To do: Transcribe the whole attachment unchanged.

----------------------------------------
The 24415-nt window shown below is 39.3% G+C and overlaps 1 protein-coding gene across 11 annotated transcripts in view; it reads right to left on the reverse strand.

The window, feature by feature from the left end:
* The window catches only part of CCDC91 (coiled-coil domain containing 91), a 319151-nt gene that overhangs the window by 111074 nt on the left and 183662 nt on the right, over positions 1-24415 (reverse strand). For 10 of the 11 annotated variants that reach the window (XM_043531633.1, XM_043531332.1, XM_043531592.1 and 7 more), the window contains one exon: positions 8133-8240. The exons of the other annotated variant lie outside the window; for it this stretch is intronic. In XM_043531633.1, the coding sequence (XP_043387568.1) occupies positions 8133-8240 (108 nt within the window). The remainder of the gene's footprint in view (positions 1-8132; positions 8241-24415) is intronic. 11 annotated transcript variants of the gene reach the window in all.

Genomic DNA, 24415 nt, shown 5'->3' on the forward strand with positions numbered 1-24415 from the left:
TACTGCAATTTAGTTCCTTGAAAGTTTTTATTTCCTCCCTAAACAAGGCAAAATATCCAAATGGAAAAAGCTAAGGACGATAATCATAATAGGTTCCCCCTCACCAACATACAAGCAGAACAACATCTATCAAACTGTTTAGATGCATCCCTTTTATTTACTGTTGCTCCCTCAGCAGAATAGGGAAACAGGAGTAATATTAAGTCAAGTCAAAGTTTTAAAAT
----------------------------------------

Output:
The 24415-nt window shown below is 39.3% G+C and overlaps 1 protein-coding gene across 11 annotated transcripts in view; it reads right to left on the reverse strand.

The window, feature by feature from the left end:
* The window catches only part of CCDC91 (coiled-coil domain containing 91), a 319151-nt gene that overhangs the window by 111074 nt on the left and 183662 nt on the right, over positions 1-24415 (reverse strand). For 10 of the 11 annotated variants that reach the window (XM_043531633.1, XM_043531332.1, XM_043531592.1 and 7 more), the window contains one exon: positions 8133-8240. The exons of the other annotated variant lie outside the window; for it this stretch is intronic. In XM_043531633.1, the coding sequence (XP_043387568.1) occupies positions 8133-8240 (108 nt within the window). The remainder of the gene's footprint in view (positions 1-8132; positions 8241-24415) is intronic. 11 annotated transcript variants of the gene reach the window in all.

Genomic DNA, 24415 nt, shown 5'->3' on the forward strand with positions numbered 1-24415 from the left:
TACTGCAATTTAGTTCCTTGAAAGTTTTTATTTCCTCCCTAAACAAGGCAAAATATCCAAATGGAAAAAGCTAAGGACGATAATCATAATAGGTTCCCCCTCACCAACATACAAGCAGAACAACATCTATCAAACTGTTTAGATGCATCCCTTTTATTTACTGTTGCTCCCTCAGCAGAATAGGGAAACAGGAGTAATATTAAGTCAAGTCAAAGTTTTAAAAT